Dogs Of Chinatown

A Film by Micah Moore

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Dogs Of Chinatown in IMPACT Magazine

December 29th, 2008 · No Comments


Written & Directed by: Micah Moore
Stunt/Fight Choreography: Eric Jacobus & Ray Carbonel
Starring: Eric Jacobus, Huyen Thi & Ray Carbonel

American independent action cinema seems to be going from strength to strength. With the likes of Contour, Broken Path and pretty much anything Isaac Florentine does (Undisputed 2), the scene shows that a little money and a lot of heart and talent can make a small movie big. Dogs of Chinatown can be added to this elite group as it not only delivers top notch action but takes the independent action film to new and successful stylistic heights. Micah Moore’s flick is one part Sin City styling, one part gangster drama and one part full blooded martial arts that all adds up to a striking and entertaining whole.

Contour’s Eric Jacobus stars as Jack, a down on his luck dude who thinking of ending his own life one night, steps into a mob hit and saves the life of a young woman, Jin (Thi). She turns out to be the mistress of a local Chinese kingpin who is impressed with Jack’s nerve and people killing skills. He offers Jack a position in his ‘family’ sending him to train in the arts of martial, war and murder. Adapting to his new lifestyle with vigour, Jack becomes an elite killing machine but cannot stop his growing feelings for Jin. Soon the two are lovers and torn between his loyalty to his new ‘family’ and that of his woman, Jack sets out on a deadly course of action which will see the city’s gangs turning violently against one another and Jack and Jin fighting for their freedom and lives.

Dogs of Chinatown is first and foremost bursting with style and creativity. The often colourful, comic book vibrancy sets the tone from the get go, letting you know this is no run-of-the-mill action flick. Colours, backgrounds and even actors are often bursting with colour with the surroundings often heightened to make them standout. Blue rain, black and white scenes, light reflecting of characters all fuse into a vibrant palette that help to heighten the comic book and ultra violent nature of the film. Moore and his crew take a risky step using this technique but it works wonderfully giving the film a feel all of its own. The film is also violent in nature keeping in with the tone of warring gangsters meaning blood is spilt, there is a fair bit of nudity and you really feel it when characters are killed. Mercifully, there is a sense of humour, proceedings never taking themselves too seriously. Most of the comic relief comes from Jack’s trainer, Wei (Brian Lee) who, often drunk, has some great one liners especially when it comes to picking up women.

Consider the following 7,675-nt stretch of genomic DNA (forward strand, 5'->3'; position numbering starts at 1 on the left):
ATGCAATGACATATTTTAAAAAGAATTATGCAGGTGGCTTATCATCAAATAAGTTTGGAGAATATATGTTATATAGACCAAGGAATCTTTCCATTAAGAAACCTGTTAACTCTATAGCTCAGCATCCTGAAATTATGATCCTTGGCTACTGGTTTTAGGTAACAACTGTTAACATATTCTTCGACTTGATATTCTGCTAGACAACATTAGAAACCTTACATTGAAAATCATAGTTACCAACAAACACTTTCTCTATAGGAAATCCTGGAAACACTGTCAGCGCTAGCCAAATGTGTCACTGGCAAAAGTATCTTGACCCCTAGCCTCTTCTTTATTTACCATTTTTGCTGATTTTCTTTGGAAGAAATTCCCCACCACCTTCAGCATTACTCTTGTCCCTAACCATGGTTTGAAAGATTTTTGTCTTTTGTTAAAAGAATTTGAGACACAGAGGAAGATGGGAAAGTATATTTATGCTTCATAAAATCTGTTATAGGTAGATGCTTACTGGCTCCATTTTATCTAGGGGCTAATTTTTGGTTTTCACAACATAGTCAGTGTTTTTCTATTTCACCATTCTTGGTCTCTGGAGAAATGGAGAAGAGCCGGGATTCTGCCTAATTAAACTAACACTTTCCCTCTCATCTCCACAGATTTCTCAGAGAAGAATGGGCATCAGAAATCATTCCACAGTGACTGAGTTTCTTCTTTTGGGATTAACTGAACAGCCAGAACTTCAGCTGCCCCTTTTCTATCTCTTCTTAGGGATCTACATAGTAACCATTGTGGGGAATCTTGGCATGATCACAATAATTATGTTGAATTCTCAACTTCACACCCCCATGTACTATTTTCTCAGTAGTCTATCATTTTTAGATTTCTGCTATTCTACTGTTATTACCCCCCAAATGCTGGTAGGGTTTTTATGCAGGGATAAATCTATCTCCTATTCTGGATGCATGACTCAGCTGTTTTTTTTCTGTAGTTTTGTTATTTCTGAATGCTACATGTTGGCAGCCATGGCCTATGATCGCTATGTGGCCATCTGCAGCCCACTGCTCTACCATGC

The cast are universally good, the leads really carrying the picture. Jacobus has proved with Contour he can cut it as a leading man, hitting comedy and action beats in equal measure, but gets the chance to act serious here. He pulls it off, never going too intense but showing he can act in between kicking people’s asses. His chemistry with Huyen Thi works well, the two making a believable couple. There is also fine support from Rudy Chu as the Chinese mob boss and Brian Lee as Jack’s trainer, who manages to switch from drunken comedy clown to kick ass fighter with ease. Ray Carbonel, another alumnus from Contour, also gets the chance to cut loose in the acting department as a seriously nasty character called The General. Good to see him getting more lines this time.

But with the cool styling and violent tone, does the action still deliver? It does, in a series of brutal one-on-one fights and several scenes of hard hitting gunplay. Choreographed by Jacobus and Carbonel (The Stunt People) the action is fluid, fast and focused. Shot wide, we get to see the moves, the hits and the takedowns with Jacobus and Carbonel going toe-to-toe in one fantastic scene. The fights aren’t as big and as intricate as say, Contour, but fit in with the tone of the film, an early fight in a restaurant setting the brutal nature of the fights. The only (minor) complaint is, there could have been just a few more but otherwise Dogs of Chinatown delivers great western styled, Hong Kong influenced action.

Dogs of Chinatown may not be an action film for everyone as its tone and style are quite different from most action films. But this is also to its benefit as it sets itself apart from the crowd successfully with its unique take on an old story all the while delivering blistering fights and action. Another success for The Stunt People and a great first feature for Moore and his crew. Unique, stylish and action soaked, Dogs of Chinatown proves that the right people with the right mindset can create something great when the passion and determination is there. If you are disappointed at all with recent efforts from the big budget Hollywood machine then check out Dogs of Chinatown. Let’s hope it gets an official release soon.

The Impact Magazine article was written by Andrew Skeates who also runs the Cool Target blog that reviews action films (new and old). You can check that out here.

Impact Magazine is one of the biggest and best magazines in the world that cover action films. You can visit their site here.

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